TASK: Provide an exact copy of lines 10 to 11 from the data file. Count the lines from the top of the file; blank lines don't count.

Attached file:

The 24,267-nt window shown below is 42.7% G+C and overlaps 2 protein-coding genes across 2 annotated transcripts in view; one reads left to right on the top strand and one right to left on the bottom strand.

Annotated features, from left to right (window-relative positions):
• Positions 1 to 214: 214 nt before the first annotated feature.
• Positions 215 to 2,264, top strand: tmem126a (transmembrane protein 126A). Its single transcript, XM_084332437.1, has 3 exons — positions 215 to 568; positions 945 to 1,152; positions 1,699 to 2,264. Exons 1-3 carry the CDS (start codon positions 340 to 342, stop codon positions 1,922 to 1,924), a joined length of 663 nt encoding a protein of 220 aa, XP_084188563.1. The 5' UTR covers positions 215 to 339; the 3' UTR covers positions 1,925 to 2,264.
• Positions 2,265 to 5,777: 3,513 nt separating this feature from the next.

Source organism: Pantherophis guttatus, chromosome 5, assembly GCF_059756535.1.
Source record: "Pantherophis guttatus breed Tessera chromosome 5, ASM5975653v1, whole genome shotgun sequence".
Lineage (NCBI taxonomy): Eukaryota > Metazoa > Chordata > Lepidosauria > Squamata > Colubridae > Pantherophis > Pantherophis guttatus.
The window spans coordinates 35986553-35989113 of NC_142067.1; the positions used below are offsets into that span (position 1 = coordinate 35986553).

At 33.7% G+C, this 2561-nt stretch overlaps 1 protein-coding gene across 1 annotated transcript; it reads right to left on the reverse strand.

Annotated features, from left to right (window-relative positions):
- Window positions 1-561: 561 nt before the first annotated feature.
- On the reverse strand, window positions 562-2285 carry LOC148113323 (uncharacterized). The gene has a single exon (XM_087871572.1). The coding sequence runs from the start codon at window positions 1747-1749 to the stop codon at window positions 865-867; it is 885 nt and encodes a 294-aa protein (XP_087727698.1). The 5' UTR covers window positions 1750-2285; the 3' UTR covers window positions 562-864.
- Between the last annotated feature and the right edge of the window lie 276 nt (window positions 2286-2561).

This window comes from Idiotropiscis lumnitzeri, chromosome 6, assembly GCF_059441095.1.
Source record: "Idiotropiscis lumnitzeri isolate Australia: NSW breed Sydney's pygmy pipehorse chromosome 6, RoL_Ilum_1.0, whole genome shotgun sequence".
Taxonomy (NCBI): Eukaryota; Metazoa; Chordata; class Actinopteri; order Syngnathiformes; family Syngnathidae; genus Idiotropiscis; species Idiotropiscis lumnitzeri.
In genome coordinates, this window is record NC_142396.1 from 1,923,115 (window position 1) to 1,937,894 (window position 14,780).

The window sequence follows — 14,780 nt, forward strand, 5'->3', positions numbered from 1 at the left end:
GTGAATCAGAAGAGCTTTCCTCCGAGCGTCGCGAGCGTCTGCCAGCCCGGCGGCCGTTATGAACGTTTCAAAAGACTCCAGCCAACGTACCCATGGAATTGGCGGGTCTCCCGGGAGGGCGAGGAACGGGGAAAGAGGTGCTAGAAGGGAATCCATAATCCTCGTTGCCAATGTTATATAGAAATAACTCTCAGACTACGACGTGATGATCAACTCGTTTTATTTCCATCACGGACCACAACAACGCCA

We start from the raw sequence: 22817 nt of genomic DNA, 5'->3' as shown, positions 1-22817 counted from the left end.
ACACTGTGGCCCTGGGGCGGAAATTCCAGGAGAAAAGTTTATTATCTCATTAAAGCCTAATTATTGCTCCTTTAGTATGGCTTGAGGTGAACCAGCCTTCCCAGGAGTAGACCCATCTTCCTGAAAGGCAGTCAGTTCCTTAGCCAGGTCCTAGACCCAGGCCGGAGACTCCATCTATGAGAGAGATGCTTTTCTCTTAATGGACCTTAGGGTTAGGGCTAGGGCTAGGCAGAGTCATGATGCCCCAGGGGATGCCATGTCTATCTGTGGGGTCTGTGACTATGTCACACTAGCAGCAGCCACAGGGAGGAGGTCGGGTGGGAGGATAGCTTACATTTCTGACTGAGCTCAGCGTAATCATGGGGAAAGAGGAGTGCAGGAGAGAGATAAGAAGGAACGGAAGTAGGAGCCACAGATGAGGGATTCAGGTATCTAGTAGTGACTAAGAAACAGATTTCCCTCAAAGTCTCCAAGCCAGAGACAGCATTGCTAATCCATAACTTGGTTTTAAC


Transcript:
At 33.7% G+C, this 2561-nt stretch overlaps 1 protein-coding gene across 1 annotated transcript; it reads right to left on the reverse strand.

Annotated features, from left to right (window-relative positions):